Microgreen Fertilizer: When and How To Use It for Home Growing

RusticWise, microgreen fertilizer

Plants, herbs, and vegetables all benefit from a boost in nutrients. But what about microgreen plants, tiny crops with short grow cycles? Do micros need fertilizer? The answer really depends on the type of microgreen seed you’re growing, and the type of growing medium you’re using.

The general guideline is you don’t need microgreen fertilizer if growing in quality soil. This is because microgreens, with a short grow cycle, will receive all the nutrients they need from the soil and the seed itself for the first week or so. But, if you’re using a soilless medium like coconut coir, or a grow mat, you’ll need to add a water-soluble fertilizer such as liquid kelp. You might also want to boost growth by using fertilizer for microgreens grown to the true leaf stage, or for larger varieties (like sunflower seeds), or for micros with longer growth cycles.

Please note that this article is intended for home growers who are growing their own food. If you’re growing for profit, then you would obviously want to boost production and yield in the shortest amount of time by using a quick-release fertilizer.

But, if you simply grow your microgreens at home on a sunny windowsill, this article is for you. Let’s go over when and how to use a nutrient amendment, and our favorite microgreen fertilizer: liquid kelp.

Do you really need to use microgreen fertilizer?

The short answer is no, you don’t need special fertilizer if you’re growing in quality soil and growing micros with short grow cycles. The long answer is a bit more complicated.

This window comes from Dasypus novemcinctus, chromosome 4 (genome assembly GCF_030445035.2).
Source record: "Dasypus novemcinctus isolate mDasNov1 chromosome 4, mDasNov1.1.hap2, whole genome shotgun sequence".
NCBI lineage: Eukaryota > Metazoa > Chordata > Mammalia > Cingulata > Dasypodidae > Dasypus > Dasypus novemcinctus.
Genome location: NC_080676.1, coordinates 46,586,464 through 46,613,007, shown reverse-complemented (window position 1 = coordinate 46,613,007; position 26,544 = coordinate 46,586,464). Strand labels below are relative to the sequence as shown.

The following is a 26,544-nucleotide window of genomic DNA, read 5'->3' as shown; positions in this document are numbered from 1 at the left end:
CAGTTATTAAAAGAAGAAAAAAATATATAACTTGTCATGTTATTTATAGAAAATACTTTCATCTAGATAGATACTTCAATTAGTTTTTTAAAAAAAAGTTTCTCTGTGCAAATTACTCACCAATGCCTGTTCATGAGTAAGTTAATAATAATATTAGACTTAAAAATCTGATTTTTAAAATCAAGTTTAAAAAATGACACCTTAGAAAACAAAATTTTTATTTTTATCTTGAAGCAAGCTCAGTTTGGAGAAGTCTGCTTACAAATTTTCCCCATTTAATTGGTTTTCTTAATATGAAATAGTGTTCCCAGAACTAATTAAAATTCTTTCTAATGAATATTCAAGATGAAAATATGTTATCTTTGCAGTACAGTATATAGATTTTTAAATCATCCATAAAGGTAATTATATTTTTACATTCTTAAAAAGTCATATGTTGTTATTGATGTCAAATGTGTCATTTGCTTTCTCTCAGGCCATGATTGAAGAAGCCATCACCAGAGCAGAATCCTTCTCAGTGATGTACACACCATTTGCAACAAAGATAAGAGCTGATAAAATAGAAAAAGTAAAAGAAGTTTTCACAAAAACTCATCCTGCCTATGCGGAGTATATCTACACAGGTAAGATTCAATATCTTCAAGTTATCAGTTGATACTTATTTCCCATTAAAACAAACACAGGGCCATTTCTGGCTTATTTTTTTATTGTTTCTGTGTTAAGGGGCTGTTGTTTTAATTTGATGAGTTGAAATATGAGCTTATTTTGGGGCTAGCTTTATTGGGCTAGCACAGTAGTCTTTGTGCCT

While you don’t need to add fertilizer to your batch of micros, a dash of proper nutrients can help promote quicker growth, lusher greens, and bring about more vibrant colors.

Keep in mind that using fertilizers can affect the taste of the finished product. (Heck, even the type and quality of water can affect the taste and health of your greens!)

So choose your fertilizer wisely (more on this below).

microgreen fertilizer, woman's hands planting microgreens
Credit: Yay Images

When to use microgreen fertilizer

Simply put, home microgreens need fertilizer in the following situations:

Even though micros are tiny seedlings with rapid growth cycles, it’s incorrect to say that they don’t require any additional nutrients to grow.

Seeds by design have built-in food stores neatly packed within a seed coat with all the nutrients required to germinate. With the correct temperature and soil moisture, seeds will wake up. With proper growing conditions, the root and radicle emerge from each seed.

A seed’s food reserves will provide it with enough nutrients for about a week. After this, it will begin searching for nutrients in soil or grow media.

So, if you’re growing micros using soilless mediums or mixes like coconut coir, vermiculite, perlite, peat moss, you’ll definitely need to provide your seedlings with a boost of nourishment. Ditto if you’re growing hydroponically with a burlap, jute, or hemp mat.

Signs of unhealthy microgreens

Sometimes your batch of micros just doesn’t work out. If your tray of microgreens has the following characteristics, you may need to add some nutrients.

Without essential nutrients and the right amount of water, microgreens may wither and wilt. Leaves may lose their vibrant colors.

Of course, a lack of nutrients is not the only potential issue. Other common issues include fungal or mold issues, inadequate lighting, temperatures that are too cool, or poor ventilation.

Avoid slow-release fertilizers for microgreens

To maximize microgreen growth in a short timeframe, it’s essential to stay clear of slow-release fertilizers. This includes fertilizers in chunk-form such as powdered kelp, ground eggshells, or ground minerals. These take time to release their nutrients.